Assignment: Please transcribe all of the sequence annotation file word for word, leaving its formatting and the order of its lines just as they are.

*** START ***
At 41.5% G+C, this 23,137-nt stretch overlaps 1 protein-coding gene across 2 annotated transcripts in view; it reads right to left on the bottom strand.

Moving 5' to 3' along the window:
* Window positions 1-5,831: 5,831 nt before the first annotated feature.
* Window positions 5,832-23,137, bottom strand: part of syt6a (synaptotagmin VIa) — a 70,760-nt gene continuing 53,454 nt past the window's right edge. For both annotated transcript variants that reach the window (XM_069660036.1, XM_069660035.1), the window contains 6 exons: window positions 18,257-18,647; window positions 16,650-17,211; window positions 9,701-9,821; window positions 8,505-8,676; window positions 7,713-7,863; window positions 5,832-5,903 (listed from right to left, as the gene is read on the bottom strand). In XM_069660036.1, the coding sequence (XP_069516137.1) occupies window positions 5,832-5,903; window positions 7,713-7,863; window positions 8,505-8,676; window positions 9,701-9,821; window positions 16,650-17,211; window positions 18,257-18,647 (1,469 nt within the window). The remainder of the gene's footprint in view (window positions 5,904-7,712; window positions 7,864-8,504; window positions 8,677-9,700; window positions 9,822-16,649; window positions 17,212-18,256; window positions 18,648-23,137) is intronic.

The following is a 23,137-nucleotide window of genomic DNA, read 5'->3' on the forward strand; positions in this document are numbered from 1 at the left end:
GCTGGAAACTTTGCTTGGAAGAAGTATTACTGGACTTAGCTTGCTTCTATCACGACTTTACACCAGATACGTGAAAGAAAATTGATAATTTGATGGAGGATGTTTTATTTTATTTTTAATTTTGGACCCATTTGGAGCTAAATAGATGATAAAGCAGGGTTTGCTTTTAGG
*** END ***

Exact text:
At 41.5% G+C, this 23,137-nt stretch overlaps 1 protein-coding gene across 2 annotated transcripts in view; it reads right to left on the bottom strand.

Moving 5' to 3' along the window:
* Window positions 1-5,831: 5,831 nt before the first annotated feature.
* Window positions 5,832-23,137, bottom strand: part of syt6a (synaptotagmin VIa) — a 70,760-nt gene continuing 53,454 nt past the window's right edge. For both annotated transcript variants that reach the window (XM_069660036.1, XM_069660035.1), the window contains 6 exons: window positions 18,257-18,647; window positions 16,650-17,211; window positions 9,701-9,821; window positions 8,505-8,676; window positions 7,713-7,863; window positions 5,832-5,903 (listed from right to left, as the gene is read on the bottom strand). In XM_069660036.1, the coding sequence (XP_069516137.1) occupies window positions 5,832-5,903; window positions 7,713-7,863; window positions 8,505-8,676; window positions 9,701-9,821; window positions 16,650-17,211; window positions 18,257-18,647 (1,469 nt within the window). The remainder of the gene's footprint in view (window positions 5,904-7,712; window positions 7,864-8,504; window positions 8,677-9,700; window positions 9,822-16,649; window positions 17,212-18,256; window positions 18,648-23,137) is intronic.

The following is a 23,137-nucleotide window of genomic DNA, read 5'->3' on the forward strand; positions in this document are numbered from 1 at the left end:
GCTGGAAACTTTGCTTGGAAGAAGTATTACTGGACTTAGCTTGCTTCTATCACGACTTTACACCAGATACGTGAAAGAAAATTGATAATTTGATGGAGGATGTTTTATTTTATTTTTAATTTTGGACCCATTTGGAGCTAAATAGATGATAAAGCAGGGTTTGCTTTTAGG